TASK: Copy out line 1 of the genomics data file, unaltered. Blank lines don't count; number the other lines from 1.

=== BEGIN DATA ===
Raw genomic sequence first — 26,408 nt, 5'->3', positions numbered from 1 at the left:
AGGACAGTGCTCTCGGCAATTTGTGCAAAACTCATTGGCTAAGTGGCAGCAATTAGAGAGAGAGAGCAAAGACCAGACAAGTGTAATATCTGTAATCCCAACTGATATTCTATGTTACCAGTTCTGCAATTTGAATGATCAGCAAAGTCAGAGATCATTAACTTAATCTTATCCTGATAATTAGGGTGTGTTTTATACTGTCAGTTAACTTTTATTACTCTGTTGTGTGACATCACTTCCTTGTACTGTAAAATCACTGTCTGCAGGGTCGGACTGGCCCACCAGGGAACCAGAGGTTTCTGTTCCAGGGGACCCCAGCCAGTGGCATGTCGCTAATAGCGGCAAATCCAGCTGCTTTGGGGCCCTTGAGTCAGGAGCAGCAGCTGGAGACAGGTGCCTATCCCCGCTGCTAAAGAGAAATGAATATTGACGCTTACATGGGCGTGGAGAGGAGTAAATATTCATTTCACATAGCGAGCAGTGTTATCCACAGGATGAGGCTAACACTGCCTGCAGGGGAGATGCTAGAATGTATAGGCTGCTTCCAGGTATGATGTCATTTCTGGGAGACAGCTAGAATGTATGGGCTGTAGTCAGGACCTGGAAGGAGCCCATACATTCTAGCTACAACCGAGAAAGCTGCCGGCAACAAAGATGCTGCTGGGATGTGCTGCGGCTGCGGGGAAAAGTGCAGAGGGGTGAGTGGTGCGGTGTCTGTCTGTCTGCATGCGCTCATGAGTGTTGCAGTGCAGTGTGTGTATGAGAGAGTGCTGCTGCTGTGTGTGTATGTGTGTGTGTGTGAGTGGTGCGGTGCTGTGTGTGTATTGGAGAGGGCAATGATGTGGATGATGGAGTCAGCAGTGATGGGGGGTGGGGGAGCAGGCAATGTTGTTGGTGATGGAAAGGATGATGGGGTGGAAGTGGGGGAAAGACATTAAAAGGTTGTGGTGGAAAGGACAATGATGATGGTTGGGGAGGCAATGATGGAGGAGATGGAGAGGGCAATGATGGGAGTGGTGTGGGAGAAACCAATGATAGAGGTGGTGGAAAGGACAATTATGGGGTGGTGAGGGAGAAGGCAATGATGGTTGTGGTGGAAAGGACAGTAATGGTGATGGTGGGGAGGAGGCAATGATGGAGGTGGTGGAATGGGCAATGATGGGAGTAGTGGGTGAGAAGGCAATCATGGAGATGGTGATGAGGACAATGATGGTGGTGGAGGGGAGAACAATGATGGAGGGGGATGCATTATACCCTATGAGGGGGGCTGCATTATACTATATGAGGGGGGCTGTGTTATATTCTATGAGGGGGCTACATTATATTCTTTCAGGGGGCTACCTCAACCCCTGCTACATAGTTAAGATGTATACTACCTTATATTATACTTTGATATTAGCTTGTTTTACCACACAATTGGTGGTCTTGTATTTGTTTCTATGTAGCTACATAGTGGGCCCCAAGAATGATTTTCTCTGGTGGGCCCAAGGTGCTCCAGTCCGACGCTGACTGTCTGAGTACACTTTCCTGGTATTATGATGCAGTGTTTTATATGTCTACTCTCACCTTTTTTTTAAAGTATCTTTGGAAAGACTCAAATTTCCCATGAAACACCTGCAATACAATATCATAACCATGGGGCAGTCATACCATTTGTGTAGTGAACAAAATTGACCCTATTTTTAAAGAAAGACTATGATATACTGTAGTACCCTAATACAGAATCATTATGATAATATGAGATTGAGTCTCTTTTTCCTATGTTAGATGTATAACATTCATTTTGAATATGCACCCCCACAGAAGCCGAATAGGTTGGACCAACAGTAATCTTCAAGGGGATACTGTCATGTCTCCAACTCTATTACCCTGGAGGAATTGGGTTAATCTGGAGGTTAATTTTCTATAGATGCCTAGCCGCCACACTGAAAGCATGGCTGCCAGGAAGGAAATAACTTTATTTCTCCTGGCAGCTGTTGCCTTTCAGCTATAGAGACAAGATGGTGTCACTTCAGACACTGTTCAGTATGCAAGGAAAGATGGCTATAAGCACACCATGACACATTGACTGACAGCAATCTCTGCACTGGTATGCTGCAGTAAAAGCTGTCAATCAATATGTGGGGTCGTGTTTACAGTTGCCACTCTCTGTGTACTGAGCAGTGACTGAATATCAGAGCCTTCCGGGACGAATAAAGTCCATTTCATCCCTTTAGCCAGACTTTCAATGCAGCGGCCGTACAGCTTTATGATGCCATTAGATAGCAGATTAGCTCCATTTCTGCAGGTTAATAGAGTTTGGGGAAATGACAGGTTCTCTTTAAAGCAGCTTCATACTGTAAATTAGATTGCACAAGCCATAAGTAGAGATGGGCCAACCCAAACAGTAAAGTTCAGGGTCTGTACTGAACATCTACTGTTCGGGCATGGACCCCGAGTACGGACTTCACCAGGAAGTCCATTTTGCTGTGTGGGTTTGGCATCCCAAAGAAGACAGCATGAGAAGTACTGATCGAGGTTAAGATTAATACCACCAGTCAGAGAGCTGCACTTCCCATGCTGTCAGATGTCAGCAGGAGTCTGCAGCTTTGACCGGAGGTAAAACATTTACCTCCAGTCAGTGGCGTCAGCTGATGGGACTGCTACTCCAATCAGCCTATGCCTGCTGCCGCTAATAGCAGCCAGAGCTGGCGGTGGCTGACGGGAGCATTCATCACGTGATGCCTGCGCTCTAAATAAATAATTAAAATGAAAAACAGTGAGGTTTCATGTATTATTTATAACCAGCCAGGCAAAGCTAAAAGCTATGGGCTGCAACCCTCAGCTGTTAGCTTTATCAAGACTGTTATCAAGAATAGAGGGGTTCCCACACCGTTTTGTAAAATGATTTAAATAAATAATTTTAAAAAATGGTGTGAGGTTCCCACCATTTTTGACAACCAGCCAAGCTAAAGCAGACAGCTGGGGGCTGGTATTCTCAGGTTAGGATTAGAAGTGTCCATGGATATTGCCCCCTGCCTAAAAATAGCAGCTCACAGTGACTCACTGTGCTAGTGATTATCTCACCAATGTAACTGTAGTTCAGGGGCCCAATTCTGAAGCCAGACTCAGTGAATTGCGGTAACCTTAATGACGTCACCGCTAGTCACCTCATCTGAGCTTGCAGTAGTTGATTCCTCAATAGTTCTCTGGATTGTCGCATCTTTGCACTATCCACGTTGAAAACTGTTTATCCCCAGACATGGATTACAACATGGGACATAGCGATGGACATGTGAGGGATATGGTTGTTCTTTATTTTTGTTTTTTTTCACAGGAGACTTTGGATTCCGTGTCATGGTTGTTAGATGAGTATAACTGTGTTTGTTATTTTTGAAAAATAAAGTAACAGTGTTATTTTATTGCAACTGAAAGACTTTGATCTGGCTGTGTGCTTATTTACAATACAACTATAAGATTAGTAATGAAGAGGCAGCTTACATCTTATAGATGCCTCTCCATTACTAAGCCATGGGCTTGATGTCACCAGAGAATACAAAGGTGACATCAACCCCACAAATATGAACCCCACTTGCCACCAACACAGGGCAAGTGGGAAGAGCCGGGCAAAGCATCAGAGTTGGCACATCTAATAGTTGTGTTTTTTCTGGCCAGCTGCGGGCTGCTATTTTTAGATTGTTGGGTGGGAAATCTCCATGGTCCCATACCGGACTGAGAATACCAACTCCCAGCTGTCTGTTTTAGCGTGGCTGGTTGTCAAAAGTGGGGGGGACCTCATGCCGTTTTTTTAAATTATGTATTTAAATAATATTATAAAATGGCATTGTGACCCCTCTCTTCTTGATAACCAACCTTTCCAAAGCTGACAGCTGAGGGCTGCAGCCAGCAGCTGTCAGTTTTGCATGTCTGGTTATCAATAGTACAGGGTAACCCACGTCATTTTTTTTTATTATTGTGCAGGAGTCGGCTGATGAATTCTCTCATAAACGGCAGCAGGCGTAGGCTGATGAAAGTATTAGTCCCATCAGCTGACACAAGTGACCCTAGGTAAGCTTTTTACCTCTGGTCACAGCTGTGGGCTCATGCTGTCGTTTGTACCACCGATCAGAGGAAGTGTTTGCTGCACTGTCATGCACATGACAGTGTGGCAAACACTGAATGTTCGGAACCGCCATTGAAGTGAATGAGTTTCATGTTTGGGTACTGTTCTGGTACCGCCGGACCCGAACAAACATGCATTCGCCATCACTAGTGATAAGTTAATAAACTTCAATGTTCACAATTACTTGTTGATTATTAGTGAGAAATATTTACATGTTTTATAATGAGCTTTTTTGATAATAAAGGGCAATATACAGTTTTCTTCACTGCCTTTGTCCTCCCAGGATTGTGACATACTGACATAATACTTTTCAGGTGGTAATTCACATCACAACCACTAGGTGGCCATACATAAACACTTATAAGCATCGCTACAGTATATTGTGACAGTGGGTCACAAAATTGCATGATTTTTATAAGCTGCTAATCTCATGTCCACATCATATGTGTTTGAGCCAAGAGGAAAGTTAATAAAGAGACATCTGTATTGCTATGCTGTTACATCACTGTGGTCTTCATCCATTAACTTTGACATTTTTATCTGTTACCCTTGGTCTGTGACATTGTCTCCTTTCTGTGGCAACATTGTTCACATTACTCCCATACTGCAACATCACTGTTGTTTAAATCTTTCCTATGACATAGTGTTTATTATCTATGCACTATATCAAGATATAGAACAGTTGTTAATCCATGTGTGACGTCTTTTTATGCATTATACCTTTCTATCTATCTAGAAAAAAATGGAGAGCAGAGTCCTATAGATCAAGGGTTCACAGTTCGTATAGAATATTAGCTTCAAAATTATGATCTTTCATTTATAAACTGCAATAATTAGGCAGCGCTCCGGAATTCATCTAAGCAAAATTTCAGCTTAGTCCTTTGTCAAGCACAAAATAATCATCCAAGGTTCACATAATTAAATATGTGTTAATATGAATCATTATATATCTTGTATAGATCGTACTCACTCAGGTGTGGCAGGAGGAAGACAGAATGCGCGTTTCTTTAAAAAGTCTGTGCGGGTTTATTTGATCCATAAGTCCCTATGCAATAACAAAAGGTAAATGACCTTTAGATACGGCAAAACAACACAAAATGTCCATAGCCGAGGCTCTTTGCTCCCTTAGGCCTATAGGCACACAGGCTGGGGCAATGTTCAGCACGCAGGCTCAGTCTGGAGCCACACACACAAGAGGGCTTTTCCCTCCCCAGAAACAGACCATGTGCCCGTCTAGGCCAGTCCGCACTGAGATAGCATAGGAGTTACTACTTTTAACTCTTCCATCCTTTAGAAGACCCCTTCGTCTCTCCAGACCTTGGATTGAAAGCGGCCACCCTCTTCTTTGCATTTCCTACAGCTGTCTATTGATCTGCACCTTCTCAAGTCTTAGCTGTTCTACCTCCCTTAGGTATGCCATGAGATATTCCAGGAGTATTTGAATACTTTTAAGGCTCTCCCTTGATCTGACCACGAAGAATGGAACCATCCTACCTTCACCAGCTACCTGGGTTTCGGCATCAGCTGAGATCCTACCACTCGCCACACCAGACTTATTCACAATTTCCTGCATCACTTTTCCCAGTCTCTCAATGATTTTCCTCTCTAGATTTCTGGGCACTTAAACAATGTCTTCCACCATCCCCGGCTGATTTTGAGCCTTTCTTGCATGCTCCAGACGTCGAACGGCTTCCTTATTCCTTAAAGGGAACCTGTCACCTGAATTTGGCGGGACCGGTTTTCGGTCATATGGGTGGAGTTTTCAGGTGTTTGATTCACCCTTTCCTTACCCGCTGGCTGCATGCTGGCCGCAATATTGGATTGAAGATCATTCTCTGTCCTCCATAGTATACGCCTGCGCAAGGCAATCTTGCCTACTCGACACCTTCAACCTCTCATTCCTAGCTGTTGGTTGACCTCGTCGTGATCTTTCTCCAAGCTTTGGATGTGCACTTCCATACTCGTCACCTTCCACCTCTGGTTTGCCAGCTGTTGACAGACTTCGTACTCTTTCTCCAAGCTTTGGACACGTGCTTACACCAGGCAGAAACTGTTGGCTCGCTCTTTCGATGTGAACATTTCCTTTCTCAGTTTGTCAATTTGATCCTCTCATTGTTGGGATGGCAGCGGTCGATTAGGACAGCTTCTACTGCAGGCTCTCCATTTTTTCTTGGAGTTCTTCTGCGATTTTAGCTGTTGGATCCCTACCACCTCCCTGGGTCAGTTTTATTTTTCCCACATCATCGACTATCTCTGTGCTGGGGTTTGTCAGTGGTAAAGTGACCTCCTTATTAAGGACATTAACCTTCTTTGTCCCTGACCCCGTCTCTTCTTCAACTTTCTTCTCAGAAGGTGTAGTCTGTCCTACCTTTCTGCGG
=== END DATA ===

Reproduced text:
Raw genomic sequence first — 26,408 nt, 5'->3', positions numbered from 1 at the left: